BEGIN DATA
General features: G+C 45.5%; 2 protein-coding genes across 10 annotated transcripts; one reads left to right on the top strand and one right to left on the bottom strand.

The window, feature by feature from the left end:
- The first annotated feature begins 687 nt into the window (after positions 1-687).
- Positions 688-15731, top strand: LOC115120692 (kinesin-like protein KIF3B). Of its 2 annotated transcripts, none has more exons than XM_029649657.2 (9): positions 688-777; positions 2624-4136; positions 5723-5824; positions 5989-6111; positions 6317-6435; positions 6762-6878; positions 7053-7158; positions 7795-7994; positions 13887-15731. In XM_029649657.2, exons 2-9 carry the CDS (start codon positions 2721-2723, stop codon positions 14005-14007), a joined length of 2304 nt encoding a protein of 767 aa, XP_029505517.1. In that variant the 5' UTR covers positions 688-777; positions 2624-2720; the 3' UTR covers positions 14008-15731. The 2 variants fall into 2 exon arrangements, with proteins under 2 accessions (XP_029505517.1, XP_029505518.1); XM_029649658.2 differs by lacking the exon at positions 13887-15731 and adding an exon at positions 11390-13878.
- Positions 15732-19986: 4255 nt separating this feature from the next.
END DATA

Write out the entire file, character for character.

General features: G+C 45.5%; 2 protein-coding genes across 10 annotated transcripts; one reads left to right on the top strand and one right to left on the bottom strand.

The window, feature by feature from the left end:
- The first annotated feature begins 687 nt into the window (after positions 1-687).
- Positions 688-15731, top strand: LOC115120692 (kinesin-like protein KIF3B). Of its 2 annotated transcripts, none has more exons than XM_029649657.2 (9): positions 688-777; positions 2624-4136; positions 5723-5824; positions 5989-6111; positions 6317-6435; positions 6762-6878; positions 7053-7158; positions 7795-7994; positions 13887-15731. In XM_029649657.2, exons 2-9 carry the CDS (start codon positions 2721-2723, stop codon positions 14005-14007), a joined length of 2304 nt encoding a protein of 767 aa, XP_029505517.1. In that variant the 5' UTR covers positions 688-777; positions 2624-2720; the 3' UTR covers positions 14008-15731. The 2 variants fall into 2 exon arrangements, with proteins under 2 accessions (XP_029505517.1, XP_029505518.1); XM_029649658.2 differs by lacking the exon at positions 13887-15731 and adding an exon at positions 11390-13878.
- Positions 15732-19986: 4255 nt separating this feature from the next.